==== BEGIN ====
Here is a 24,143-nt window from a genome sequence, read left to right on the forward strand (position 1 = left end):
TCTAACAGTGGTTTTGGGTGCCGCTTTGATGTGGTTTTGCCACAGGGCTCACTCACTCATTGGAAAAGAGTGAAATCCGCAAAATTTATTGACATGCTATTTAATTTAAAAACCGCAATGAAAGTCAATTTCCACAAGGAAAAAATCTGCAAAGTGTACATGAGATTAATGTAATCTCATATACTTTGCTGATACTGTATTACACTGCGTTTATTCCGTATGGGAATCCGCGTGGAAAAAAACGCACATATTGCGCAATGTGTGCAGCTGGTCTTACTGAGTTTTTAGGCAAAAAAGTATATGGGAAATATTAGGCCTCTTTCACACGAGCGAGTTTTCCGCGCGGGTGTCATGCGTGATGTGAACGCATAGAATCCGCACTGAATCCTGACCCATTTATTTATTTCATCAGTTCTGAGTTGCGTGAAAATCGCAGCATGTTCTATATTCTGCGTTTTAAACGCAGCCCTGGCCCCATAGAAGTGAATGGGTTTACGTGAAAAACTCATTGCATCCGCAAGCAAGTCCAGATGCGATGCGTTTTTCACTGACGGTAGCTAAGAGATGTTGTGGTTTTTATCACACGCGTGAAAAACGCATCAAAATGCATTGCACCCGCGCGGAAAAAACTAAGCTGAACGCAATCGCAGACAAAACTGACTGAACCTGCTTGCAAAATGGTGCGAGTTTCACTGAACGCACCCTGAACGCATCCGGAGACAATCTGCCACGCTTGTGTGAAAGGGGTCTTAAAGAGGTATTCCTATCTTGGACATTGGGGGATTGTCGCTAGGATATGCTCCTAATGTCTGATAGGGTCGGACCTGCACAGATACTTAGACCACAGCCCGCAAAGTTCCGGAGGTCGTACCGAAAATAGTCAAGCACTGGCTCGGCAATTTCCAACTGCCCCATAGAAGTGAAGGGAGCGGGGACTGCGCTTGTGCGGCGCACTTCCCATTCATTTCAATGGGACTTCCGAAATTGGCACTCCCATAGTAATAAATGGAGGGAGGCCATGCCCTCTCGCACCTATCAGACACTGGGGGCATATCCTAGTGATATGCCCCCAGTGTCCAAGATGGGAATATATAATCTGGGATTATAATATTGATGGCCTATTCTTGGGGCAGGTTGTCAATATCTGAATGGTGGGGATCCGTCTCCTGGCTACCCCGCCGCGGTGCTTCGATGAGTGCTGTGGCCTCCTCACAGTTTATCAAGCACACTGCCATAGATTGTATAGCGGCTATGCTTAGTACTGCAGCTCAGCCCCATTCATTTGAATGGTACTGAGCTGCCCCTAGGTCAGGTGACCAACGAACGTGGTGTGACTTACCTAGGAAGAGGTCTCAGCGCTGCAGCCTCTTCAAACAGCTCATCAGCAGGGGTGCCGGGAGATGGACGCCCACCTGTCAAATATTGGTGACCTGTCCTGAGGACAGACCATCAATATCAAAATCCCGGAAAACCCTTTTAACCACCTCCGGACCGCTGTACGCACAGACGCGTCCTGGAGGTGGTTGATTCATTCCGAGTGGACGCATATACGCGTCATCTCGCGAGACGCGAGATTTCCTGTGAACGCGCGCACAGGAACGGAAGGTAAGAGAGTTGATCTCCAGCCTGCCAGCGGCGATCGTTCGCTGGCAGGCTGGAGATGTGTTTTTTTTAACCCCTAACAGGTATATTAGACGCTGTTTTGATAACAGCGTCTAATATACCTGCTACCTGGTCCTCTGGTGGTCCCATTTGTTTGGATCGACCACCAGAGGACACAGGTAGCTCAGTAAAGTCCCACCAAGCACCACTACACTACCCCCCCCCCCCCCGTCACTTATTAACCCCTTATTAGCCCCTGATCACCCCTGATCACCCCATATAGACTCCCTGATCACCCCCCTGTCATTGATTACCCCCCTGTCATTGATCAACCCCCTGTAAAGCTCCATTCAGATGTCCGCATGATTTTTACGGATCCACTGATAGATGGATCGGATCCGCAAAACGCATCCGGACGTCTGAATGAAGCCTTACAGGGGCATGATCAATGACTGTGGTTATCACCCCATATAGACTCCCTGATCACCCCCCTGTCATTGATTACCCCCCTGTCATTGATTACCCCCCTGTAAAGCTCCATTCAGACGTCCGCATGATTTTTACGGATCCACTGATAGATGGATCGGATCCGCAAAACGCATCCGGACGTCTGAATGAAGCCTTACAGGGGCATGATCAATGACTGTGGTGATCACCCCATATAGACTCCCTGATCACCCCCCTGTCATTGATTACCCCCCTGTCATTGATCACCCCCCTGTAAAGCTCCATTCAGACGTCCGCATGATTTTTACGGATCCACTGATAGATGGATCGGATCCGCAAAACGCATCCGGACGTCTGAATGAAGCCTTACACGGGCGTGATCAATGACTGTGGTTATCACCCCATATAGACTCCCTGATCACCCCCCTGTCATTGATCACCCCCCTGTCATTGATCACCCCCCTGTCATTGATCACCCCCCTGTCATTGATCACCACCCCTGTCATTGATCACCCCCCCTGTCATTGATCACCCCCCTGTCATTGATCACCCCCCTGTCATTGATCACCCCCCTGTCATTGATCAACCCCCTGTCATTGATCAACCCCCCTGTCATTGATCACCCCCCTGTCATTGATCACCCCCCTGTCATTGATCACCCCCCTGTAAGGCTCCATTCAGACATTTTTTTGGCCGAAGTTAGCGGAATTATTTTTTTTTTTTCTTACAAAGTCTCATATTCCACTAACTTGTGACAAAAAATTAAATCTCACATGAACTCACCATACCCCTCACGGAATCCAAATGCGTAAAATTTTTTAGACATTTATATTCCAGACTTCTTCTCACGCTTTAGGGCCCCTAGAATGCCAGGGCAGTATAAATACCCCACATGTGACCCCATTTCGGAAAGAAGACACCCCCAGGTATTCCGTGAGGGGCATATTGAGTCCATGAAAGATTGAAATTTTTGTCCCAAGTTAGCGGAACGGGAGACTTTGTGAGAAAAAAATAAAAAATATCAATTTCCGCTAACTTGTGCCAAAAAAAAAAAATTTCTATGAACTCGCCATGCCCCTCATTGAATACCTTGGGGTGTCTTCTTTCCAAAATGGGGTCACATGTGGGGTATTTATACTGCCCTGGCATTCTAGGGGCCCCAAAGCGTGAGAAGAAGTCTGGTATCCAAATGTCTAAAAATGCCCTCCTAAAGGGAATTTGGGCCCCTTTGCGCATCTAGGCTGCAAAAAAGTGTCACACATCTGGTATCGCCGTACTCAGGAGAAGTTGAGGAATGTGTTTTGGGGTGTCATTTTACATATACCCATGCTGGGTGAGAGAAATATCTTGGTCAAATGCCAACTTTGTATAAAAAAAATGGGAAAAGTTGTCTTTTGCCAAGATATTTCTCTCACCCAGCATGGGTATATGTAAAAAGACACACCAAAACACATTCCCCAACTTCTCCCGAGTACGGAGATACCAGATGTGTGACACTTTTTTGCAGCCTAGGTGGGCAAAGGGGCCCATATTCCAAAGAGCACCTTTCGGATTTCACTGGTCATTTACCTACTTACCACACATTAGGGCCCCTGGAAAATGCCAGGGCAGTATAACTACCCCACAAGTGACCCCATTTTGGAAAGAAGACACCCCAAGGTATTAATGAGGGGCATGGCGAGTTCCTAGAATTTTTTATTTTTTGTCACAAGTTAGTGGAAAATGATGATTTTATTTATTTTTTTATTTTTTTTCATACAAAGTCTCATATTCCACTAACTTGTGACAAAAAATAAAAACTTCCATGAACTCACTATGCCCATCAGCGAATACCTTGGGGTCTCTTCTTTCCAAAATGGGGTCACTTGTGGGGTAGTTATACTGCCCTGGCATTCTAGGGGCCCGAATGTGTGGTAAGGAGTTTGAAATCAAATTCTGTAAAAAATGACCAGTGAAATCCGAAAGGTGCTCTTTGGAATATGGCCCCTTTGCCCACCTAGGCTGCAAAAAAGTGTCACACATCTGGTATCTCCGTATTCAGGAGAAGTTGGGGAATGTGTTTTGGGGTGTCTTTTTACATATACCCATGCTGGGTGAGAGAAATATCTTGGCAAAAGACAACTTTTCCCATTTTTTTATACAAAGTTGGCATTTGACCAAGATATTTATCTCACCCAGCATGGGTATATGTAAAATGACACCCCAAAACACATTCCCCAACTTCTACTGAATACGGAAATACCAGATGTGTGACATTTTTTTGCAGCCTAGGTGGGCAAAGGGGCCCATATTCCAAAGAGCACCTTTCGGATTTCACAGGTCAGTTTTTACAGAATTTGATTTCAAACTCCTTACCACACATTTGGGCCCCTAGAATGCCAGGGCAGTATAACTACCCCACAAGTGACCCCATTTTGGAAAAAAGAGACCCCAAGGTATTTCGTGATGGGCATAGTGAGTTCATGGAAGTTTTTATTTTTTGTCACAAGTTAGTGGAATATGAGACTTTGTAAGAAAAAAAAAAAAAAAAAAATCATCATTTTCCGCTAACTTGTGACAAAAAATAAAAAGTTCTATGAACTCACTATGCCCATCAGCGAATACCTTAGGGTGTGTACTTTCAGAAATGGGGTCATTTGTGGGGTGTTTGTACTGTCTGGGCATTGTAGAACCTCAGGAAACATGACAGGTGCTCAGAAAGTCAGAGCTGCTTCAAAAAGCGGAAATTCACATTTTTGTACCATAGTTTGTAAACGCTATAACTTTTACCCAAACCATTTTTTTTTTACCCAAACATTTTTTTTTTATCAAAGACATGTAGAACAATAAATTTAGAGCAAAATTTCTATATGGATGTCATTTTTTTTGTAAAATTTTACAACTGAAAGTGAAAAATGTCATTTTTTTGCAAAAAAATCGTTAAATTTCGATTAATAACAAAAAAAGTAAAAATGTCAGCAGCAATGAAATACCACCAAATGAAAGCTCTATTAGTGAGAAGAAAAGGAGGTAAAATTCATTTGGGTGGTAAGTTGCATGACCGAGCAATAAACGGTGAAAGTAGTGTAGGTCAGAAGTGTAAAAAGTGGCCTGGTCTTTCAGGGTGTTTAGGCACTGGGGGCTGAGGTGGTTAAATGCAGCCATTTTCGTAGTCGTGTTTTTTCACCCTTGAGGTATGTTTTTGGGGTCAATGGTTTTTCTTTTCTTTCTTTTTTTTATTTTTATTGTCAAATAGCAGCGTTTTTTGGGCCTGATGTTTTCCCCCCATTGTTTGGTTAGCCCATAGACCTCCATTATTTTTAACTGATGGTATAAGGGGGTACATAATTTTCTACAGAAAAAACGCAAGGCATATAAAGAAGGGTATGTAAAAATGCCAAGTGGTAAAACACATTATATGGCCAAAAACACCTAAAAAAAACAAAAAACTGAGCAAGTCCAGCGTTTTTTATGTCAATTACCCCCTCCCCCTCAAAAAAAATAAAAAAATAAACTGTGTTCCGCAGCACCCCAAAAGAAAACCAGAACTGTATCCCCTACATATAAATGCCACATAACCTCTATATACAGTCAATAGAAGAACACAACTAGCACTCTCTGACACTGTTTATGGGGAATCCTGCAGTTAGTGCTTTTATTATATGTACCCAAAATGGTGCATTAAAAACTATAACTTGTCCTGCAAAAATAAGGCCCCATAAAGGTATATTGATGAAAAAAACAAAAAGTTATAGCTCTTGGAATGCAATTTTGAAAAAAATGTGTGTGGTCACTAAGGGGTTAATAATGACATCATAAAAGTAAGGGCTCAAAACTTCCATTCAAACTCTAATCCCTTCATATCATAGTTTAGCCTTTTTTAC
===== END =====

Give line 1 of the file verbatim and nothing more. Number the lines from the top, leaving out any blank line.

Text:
Here is a 24,143-nt window from a genome sequence, read left to right on the forward strand (position 1 = left end):